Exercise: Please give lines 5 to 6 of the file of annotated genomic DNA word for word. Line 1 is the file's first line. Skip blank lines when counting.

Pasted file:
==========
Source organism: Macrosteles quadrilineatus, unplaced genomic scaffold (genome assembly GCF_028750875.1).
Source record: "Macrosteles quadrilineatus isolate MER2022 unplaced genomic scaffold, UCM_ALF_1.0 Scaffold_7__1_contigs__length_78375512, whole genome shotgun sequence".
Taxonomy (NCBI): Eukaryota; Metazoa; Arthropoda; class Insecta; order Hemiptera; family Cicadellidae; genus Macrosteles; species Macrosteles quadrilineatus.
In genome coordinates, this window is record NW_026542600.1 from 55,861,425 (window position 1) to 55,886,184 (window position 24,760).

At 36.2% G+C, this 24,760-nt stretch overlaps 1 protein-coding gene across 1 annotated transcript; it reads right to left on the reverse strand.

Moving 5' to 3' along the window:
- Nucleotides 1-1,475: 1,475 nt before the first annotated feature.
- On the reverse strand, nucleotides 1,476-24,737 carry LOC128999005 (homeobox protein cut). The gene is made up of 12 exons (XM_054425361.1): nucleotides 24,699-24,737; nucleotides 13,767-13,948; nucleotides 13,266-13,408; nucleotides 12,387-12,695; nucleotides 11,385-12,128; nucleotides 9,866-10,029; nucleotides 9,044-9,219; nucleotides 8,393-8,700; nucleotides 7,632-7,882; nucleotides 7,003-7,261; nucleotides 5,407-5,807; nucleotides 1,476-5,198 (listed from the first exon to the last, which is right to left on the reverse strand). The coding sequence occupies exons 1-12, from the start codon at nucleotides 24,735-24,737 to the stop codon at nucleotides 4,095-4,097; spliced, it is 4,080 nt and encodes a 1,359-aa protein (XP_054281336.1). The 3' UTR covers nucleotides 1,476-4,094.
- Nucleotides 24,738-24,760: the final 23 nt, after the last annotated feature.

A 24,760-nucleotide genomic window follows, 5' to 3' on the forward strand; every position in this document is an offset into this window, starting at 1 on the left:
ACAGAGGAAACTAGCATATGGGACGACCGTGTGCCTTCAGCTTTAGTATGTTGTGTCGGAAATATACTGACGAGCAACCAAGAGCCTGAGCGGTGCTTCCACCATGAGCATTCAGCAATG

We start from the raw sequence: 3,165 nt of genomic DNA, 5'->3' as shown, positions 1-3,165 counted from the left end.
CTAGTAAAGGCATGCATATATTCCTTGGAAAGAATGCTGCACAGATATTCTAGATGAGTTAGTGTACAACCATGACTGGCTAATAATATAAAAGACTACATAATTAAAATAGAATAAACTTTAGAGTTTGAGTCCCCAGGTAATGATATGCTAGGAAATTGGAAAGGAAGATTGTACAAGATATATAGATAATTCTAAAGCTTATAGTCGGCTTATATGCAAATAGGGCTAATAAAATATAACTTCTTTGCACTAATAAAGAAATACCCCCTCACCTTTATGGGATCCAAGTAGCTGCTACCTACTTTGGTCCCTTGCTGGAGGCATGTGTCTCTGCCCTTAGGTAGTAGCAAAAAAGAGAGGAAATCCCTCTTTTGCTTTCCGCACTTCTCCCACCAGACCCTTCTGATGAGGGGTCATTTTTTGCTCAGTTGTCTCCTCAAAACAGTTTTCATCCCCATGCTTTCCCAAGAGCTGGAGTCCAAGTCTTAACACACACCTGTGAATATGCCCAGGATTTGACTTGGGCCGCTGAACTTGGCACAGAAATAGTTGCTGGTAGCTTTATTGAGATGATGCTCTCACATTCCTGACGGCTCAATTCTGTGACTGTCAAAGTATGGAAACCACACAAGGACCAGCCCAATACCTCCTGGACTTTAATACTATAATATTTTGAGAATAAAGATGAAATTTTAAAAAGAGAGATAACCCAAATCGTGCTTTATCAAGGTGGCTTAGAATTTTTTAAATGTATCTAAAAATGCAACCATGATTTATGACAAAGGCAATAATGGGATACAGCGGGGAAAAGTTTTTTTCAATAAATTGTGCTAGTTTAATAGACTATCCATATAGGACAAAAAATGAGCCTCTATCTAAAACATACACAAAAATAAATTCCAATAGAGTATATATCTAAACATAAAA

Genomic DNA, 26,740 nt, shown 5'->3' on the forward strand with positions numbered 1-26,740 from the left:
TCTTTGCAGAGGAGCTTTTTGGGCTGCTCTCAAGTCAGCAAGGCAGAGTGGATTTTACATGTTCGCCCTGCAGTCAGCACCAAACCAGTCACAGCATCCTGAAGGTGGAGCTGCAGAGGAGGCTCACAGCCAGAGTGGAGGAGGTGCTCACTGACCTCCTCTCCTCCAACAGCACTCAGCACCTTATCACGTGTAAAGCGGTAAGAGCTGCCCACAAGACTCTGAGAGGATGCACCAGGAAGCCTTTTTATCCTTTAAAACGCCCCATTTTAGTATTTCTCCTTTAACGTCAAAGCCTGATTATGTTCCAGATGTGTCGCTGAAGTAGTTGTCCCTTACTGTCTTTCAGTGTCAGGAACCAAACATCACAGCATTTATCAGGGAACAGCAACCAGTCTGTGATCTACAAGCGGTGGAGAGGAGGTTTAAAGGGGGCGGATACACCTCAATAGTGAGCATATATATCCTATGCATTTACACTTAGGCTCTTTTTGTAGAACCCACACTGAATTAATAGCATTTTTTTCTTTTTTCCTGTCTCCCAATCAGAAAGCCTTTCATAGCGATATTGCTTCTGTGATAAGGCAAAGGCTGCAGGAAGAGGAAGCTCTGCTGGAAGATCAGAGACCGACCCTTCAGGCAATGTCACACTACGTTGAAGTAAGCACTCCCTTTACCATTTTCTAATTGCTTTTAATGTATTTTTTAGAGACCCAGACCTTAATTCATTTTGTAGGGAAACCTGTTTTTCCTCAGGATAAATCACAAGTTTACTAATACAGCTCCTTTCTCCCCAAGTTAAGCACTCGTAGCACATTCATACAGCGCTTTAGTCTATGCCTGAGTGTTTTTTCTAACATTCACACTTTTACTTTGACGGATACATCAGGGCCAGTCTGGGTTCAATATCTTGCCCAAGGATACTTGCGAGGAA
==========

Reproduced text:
At 36.2% G+C, this 24,760-nt stretch overlaps 1 protein-coding gene across 1 annotated transcript; it reads right to left on the reverse strand.

Moving 5' to 3' along the window: